Women are better at coding than men, but only if their gender is not disclosed

Computer codes written by women get higher approval ratings than the code written by men – but only if the gender of the coder is being hidden, says a new study. According to one 2013 survey, women make up a very small percentage of software developers – 11.2% .

Github is an enormous developer community which does not request gender information from its 12 million users. On GitHub, women’s contributions actually outnumber men’s—as long as they don’t actually identify themselves as women.

The study conducted by a team of six computer science researchers, which consisted of students and assistant professors at North Carolina State University and Cal Polytech State University, California, examined how gender impacts the acceptance of contributions on the open source code repository site GitHub.

“Surprisingly, our results show that women’s contributions tend to be accepted more often than men’s,” the study’s authors wrote. “However, when a woman’s gender is identifiable, they are rejected more often. Our results suggest that although women on GitHub may be more competent overall, bias against them exists nonetheless.”

The researchers analyzed around 1.4 million users that logged on to coding website GitHub on April 1, 2015. The researchers were able to identify whether or not these people were male or female, either from their gender being known in their profile, or because their email addresses could be linked with social media profiles.

“For outsiders, we see evidence for gender bias: women’s acceptance rates are 71.8 percent when they use gender-neutral profiles, but drop to 62.5 percent when their gender is identifiable. There is a similar drop for men, but the effect is not as strong,” said the paper.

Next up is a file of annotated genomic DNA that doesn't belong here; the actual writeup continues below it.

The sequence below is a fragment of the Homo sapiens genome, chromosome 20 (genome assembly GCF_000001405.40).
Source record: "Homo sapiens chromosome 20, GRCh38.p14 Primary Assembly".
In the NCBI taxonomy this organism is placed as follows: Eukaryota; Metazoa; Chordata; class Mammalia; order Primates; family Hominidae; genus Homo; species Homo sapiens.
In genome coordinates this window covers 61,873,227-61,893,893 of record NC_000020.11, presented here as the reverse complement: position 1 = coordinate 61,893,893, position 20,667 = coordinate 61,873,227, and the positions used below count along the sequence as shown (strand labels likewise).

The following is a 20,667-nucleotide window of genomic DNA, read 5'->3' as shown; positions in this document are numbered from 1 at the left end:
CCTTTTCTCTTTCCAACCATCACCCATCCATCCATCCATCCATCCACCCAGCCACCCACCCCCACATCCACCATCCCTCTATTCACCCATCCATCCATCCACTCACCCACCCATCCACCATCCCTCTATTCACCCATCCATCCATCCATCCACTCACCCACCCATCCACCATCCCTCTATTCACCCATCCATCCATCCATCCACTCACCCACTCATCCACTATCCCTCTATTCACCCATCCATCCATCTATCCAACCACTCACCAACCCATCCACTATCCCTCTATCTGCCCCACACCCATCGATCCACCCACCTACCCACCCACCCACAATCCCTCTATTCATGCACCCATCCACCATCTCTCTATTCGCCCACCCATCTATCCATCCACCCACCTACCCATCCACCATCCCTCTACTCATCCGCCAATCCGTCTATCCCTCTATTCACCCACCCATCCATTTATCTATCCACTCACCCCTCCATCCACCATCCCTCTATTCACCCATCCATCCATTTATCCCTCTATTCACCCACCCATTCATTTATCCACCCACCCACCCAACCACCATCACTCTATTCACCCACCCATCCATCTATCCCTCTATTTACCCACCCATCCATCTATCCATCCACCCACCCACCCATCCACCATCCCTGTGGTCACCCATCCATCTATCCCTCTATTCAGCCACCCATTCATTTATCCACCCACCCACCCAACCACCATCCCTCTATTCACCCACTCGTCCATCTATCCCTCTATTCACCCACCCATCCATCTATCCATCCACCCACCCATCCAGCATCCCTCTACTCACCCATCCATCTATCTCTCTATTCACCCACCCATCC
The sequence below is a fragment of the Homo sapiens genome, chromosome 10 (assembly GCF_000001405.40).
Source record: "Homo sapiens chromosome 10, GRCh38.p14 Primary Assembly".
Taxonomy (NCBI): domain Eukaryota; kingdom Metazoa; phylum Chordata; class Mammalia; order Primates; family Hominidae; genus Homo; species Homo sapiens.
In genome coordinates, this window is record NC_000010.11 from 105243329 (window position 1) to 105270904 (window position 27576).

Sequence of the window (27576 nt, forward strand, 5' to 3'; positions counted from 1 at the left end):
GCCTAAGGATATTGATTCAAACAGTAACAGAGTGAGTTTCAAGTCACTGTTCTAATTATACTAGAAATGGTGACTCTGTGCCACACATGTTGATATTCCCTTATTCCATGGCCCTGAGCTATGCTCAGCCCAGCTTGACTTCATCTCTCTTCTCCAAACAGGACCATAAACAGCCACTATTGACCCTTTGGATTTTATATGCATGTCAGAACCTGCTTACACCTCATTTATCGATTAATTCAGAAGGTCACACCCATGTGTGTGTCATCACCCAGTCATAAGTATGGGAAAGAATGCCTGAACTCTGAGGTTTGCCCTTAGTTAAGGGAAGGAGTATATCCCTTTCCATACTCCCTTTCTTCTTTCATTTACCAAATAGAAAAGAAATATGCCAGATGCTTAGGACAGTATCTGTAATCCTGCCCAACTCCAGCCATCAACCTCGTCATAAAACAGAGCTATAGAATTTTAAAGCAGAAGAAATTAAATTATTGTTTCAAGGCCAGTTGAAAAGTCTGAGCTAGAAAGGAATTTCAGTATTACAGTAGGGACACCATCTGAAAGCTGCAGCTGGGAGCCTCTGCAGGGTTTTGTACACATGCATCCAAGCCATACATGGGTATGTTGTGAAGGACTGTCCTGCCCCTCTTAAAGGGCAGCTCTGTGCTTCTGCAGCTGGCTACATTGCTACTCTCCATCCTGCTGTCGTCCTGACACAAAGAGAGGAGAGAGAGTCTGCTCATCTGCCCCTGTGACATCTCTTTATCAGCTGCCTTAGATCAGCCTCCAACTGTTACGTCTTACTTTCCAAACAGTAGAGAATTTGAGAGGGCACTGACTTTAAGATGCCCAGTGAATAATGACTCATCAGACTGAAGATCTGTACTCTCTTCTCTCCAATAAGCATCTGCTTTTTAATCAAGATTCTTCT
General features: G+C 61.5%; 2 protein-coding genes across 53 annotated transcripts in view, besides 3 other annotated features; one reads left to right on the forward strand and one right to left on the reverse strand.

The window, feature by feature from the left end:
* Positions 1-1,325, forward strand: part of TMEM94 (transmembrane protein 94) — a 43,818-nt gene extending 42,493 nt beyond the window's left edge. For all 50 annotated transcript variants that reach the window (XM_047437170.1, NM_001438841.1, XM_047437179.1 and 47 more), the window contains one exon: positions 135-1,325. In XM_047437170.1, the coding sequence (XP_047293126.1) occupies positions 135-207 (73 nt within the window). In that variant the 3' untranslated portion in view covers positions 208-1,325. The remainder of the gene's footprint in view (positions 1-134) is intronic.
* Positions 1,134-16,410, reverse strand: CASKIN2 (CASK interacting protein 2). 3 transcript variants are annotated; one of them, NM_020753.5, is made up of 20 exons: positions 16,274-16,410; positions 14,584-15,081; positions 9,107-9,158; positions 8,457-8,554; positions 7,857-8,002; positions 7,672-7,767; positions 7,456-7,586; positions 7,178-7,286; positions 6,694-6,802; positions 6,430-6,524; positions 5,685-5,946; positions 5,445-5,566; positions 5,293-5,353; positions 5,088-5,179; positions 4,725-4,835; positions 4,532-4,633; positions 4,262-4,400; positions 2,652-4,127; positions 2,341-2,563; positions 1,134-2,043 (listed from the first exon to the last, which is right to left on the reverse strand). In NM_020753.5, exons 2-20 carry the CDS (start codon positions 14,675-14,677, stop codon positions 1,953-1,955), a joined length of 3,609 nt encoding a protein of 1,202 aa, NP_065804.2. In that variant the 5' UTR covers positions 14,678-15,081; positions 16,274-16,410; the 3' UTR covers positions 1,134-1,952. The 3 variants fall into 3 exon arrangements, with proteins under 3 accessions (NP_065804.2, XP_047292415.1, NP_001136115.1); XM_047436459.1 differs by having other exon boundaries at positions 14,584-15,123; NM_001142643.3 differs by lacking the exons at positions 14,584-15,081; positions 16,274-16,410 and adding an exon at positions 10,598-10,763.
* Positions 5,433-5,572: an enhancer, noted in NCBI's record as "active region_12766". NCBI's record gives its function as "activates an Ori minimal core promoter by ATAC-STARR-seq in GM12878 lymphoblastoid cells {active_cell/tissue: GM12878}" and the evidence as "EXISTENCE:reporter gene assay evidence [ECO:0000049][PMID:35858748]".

“Our results suggest that although women on GitHub may be more competent overall, bias against them exists nonetheless,” the paper added which was published on February 9. Basically, women seem to have higher acceptance rates, but only if it’s not known that they are women.

According to The Guardian, the researchers also looked behind the reasons why female coders might have a higher acceptance rate than men, i.e. whether women were making smaller changes to code or whether women were outperforming men in only certain kinds of code.

“Women’s acceptance rates dominate over men’s for every programming language in the top 10, to various degrees,” the researchers found.

It’s important to note that the study is still awaiting peer review, meaning that it still has to be approved as valid by other experts.

Despite numerous initiatives started by tech firms, the avalanche of research on gender discrimination within the technology sector, typically finding men to be more dominant, visible, and respected, whereas on the other hand, women are more likely to battle rampant sexism continues. The tech world definitely has a long way to go to end this gender discrimination.